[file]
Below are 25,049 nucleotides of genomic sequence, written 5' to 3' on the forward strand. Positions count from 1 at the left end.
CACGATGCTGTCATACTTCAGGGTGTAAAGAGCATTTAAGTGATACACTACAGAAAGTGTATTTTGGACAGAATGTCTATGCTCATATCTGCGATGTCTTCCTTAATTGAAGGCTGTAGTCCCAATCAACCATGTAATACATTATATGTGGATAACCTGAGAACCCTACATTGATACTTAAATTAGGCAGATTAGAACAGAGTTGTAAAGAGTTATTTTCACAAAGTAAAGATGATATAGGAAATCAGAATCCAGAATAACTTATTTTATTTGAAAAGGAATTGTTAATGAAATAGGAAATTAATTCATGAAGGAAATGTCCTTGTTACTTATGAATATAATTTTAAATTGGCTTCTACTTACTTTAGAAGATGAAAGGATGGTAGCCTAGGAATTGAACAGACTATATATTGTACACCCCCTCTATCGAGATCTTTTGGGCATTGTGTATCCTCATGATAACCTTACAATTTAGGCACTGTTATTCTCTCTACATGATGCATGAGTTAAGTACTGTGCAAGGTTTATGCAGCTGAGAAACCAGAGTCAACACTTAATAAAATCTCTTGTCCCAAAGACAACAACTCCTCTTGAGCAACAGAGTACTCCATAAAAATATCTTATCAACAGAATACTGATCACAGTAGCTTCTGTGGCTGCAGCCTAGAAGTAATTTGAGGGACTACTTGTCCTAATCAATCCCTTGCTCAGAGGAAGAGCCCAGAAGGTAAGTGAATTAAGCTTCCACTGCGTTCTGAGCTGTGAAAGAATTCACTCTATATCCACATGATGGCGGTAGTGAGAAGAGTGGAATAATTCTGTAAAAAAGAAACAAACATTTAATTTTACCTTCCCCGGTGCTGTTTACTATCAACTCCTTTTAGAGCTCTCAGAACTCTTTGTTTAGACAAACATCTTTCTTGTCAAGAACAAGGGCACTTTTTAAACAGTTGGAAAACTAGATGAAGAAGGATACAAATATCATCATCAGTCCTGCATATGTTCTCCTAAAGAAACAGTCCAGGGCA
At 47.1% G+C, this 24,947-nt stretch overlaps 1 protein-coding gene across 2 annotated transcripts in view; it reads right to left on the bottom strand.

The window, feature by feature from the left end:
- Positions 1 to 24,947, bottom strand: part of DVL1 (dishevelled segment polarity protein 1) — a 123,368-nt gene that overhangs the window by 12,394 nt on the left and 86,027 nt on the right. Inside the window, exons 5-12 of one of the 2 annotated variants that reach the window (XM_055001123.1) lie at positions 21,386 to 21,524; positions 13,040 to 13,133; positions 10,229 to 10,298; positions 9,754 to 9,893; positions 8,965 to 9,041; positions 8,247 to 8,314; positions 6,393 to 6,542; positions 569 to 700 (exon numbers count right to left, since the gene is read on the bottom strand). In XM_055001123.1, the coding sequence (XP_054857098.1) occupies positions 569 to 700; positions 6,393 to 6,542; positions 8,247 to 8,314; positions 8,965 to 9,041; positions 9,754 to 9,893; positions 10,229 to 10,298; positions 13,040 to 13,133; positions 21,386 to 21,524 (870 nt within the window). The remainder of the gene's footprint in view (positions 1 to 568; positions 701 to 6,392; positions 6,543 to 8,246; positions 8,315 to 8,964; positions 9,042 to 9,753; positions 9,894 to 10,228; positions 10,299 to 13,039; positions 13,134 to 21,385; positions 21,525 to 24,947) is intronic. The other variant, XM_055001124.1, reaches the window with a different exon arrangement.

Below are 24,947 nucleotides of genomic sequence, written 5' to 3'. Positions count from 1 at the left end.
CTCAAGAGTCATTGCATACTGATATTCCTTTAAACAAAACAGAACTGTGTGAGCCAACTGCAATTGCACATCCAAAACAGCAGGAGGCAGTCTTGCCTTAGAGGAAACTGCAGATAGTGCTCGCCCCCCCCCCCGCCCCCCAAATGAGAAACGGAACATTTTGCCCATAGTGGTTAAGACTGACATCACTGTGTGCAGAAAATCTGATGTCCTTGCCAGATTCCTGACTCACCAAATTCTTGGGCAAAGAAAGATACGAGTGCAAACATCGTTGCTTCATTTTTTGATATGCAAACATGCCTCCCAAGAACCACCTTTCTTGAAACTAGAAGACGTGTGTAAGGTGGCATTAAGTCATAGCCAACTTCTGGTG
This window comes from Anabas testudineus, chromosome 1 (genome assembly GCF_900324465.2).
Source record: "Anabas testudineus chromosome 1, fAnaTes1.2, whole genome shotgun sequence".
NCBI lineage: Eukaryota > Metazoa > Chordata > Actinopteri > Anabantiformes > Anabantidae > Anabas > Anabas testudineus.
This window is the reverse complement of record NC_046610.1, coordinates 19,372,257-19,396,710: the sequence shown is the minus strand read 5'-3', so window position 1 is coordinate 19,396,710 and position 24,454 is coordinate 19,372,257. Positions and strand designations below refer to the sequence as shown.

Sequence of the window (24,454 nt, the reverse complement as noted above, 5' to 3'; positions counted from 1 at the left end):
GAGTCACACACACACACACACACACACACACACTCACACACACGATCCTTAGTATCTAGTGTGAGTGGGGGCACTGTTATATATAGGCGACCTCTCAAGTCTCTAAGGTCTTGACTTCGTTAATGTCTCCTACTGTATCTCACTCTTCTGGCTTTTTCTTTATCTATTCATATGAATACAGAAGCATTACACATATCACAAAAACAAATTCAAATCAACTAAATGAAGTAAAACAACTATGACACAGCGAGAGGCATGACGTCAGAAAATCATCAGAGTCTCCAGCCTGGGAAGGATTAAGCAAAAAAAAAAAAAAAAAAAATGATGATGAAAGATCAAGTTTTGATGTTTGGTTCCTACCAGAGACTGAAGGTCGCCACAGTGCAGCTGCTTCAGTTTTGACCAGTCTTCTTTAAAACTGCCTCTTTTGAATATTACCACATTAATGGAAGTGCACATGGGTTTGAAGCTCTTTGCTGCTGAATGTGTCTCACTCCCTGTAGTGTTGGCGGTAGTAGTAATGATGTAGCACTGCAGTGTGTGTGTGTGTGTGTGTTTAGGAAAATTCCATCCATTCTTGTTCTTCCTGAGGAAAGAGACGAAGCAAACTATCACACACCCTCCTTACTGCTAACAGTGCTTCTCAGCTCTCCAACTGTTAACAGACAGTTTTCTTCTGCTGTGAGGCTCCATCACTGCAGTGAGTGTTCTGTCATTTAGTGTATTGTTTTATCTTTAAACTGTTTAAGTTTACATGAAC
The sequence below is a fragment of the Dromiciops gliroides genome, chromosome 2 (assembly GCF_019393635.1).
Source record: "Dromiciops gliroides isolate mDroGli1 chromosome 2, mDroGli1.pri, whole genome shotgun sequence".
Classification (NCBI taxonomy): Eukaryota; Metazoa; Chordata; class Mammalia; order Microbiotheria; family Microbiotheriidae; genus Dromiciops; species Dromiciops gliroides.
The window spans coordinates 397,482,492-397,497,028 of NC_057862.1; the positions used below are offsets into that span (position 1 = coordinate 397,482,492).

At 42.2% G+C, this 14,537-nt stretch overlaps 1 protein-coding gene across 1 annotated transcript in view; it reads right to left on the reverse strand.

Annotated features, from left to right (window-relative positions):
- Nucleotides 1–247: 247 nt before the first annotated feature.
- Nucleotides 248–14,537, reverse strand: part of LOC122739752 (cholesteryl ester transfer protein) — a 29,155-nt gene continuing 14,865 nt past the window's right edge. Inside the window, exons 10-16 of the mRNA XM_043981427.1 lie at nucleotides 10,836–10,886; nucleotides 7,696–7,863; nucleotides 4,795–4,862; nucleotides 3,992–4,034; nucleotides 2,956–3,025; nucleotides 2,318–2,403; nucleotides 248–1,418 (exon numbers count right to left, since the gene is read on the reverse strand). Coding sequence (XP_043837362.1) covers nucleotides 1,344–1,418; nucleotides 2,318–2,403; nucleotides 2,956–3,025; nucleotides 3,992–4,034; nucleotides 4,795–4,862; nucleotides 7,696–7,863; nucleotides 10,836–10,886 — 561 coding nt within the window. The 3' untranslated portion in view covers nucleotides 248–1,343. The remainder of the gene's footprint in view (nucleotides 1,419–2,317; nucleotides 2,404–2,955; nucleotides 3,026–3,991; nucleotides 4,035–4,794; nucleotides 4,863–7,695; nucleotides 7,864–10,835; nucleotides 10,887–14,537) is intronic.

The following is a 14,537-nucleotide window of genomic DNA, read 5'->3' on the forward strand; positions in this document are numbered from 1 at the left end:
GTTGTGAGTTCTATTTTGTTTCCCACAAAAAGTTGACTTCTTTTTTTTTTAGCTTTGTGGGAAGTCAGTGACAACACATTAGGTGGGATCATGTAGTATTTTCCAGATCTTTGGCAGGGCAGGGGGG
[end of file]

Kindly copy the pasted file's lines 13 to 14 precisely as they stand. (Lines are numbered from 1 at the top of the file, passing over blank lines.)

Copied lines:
GAGTCACACACACACACACACACACACACACACTCACACACACGATCCTTAGTATCTAGTGTGAGTGGGGGCACTGTTATATATAGGCGACCTCTCAAGTCTCTAAGGTCTTGACTTCGTTAATGTCTCCTACTGTATCTCACTCTTCTGGCTTTTTCTTTATCTATTCATATGAATACAGAAGCATTACACATATCACAAAAACAAATTCAAATCAACTAAATGAAGTAAAACAACTATGACACAGCGAGAGGCATGACGTCAGAAAATCATCAGAGTCTCCAGCCTGGGAAGGATTAAGCAAAAAAAAAAAAAAAAAAAATGATGATGAAAGATCAAGTTTTGATGTTTGGTTCCTACCAGAGACTGAAGGTCGCCACAGTGCAGCTGCTTCAGTTTTGACCAGTCTTCTTTAAAACTGCCTCTTTTGAATATTACCACATTAATGGAAGTGCACATGGGTTTGAAGCTCTTTGCTGCTGAATGTGTCTCACTCCCTGTAGTGTTGGCGGTAGTAGTAATGATGTAGCACTGCAGTGTGTGTGTGTGTGTGTGTTTAGGAAAATTCCATCCATTCTTGTTCTTCCTGAGGAAAGAGACGAAGCAAACTATCACACACCCTCCTTACTGCTAACAGTGCTTCTCAGCTCTCCAACTGTTAACAGACAGTTTTCTTCTGCTGTGAGGCTCCATCACTGCAGTGAGTGTTCTGTCATTTAGTGTATTGTTTTATCTTTAAACTGTTTAAGTTTACATGAAC
The sequence below is a fragment of the Dromiciops gliroides genome, chromosome 2 (assembly GCF_019393635.1).